STREAMS Programming Guide

Choosing a Perimeter Type

Table 12–1 summarizes examples of when to use an inner perimeter, or both an inner and outer perimeter for a STREAMS module.

Table 12–1 Choosing a Perimeter Type

Module Description 

Perimeter Type 

A module where the put procedure reads as well as modifies module global data. Use a per-module inner perimeter on the single-threaded module.


A module where all the module private data associated with a queue (or a read/write pair of queues) can be configured to be single-threaded. Use an inner perimeter for each corresponding queue (or queue pair) . 


A module where most of the module private data is associated with a queue (or a queue pair); but has some module global data that is mostly read. Use an inner perimeter for the queue (or queue pair) plus an outer perimeter for global data. Use qwriter to protect the sections where it modifies the module's global data (see qwriter).

inner and outer 

A module that requires higher concurrency for certain message types while not requiring message ordering. Use an inner perimeter for shared access to the put procedures. Use an outer perimeter for put procedures that require exclusive access. Use qwriter when messages are handled in the put procedures that require exclusive access (see qwriter).

inner and outer 

A hardware driver can use an appropriate set of inner and outer perimeters to restrict the concurrency in the open, close, put, and service procedures. With explicit synchronization primitives (mutex, condition variables, readers/writer, semaphore), these drivers restrict the concurrency when accessing the hardware registers in interrupt handlers. When designing such drivers, you need to be aware of the issues listed in MT SAFE Modules Using Explicit Locks.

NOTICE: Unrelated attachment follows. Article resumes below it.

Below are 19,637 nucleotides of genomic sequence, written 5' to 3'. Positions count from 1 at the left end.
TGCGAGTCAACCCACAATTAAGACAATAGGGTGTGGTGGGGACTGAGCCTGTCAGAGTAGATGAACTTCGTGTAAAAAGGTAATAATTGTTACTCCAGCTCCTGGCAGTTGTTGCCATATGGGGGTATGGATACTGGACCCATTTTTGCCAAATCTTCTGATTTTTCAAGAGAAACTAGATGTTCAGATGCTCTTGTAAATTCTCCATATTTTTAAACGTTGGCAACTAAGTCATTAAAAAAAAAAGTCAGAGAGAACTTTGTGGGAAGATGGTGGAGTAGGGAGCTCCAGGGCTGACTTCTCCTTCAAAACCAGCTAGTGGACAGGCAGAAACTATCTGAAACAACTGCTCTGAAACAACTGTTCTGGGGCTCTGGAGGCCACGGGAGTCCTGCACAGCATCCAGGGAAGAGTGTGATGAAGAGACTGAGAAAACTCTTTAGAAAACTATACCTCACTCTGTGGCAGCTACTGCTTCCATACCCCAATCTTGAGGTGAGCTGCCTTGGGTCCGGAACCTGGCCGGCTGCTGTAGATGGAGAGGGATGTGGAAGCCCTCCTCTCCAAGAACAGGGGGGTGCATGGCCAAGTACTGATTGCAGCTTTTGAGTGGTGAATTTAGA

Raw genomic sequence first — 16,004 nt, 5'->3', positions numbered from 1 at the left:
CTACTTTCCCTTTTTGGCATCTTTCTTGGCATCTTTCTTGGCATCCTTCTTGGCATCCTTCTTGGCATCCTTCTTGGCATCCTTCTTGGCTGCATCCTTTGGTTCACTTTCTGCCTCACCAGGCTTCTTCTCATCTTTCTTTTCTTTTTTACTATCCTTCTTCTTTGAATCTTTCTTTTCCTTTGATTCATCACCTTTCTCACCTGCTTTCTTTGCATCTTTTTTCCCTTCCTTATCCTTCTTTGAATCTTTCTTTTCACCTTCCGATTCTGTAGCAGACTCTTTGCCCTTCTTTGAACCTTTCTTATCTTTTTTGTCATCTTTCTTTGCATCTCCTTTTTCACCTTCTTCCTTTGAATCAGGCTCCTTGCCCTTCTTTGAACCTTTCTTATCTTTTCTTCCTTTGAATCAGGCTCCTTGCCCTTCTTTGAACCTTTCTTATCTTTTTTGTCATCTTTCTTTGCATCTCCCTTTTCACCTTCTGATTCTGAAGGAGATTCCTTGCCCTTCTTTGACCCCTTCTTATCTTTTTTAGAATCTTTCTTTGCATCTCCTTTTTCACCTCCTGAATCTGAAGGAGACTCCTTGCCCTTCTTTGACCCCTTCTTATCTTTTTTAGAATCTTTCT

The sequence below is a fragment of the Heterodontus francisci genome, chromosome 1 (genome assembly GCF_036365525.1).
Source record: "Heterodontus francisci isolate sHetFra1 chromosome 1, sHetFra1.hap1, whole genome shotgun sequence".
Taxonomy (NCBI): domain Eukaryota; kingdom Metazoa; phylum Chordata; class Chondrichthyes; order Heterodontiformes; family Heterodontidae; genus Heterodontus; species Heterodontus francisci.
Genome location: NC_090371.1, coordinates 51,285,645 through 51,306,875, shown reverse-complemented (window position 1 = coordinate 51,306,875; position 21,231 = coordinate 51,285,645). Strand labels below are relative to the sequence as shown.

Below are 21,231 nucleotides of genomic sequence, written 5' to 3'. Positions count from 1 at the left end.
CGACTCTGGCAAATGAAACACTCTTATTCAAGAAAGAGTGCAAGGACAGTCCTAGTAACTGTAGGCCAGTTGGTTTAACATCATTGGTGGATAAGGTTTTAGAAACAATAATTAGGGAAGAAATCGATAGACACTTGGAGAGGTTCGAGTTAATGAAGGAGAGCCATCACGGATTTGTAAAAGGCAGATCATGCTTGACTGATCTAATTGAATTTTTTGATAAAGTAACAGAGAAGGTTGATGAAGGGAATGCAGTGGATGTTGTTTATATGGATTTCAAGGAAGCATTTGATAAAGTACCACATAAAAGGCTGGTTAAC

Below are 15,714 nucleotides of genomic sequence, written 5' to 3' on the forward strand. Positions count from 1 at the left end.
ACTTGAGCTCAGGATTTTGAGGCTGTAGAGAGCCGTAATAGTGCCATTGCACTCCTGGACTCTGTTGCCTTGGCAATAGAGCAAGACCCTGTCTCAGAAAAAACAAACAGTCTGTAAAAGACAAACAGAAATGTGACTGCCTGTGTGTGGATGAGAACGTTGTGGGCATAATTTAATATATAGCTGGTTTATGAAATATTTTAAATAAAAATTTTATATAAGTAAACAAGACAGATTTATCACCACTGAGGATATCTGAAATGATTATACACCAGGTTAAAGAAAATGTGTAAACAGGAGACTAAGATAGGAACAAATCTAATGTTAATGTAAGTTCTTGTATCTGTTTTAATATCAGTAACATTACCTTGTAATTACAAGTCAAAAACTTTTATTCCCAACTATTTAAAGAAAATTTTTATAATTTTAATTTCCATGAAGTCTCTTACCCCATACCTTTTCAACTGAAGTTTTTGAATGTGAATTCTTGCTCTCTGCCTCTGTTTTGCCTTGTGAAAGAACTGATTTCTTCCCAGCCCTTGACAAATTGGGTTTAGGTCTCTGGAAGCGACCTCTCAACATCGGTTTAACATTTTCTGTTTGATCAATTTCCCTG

inner and outer 

Several flags specify the inner and outer perimeters (see Table 12–2 and Table 12–3). These flags fall into three categories:

You configure the inner perimeter by choosing one of the mutually exclusive flags shown in Table 12–2.

Table 12–2 Inner Perimeter Flags




The module has an inner perimeter that encloses all the module's queues 


The module has an inner perimeter around each read/write pair of queues 


The module has an inner perimeter around each queue 


The module has no inner perimeter 

Configure the outer perimeter using the flag shown in Table 12–3.

Table 12–3 Outer Perimeter Flag




In addition to an inner perimeter (or none), the module has an outer perimeter that encloses all the module's queues. This can be combined with all the inner perimeter options except D_MTPERMOD.

By default all synchronous entry points enter the inner perimeter exclusively and enter the outer perimeter shared. To modify this behavior use the flags shown in Table 12–4.

Table 12–4 Modify Exclusive/Shared Access Flags




open/close entry points are synchronous.


put/putnext entry points are asynchronous


open/close entry points are asynchronous (experimental)


callbacks (via qtimeout, qbufcall) are asynchronous (experimental)


service procedures are asynchronous (experimental)

Caution – Caution –

Hardening Information. Concurrency flags designated with a preceding underbar “_” are experimental, and their behavior might change in the future and should not be relied upon.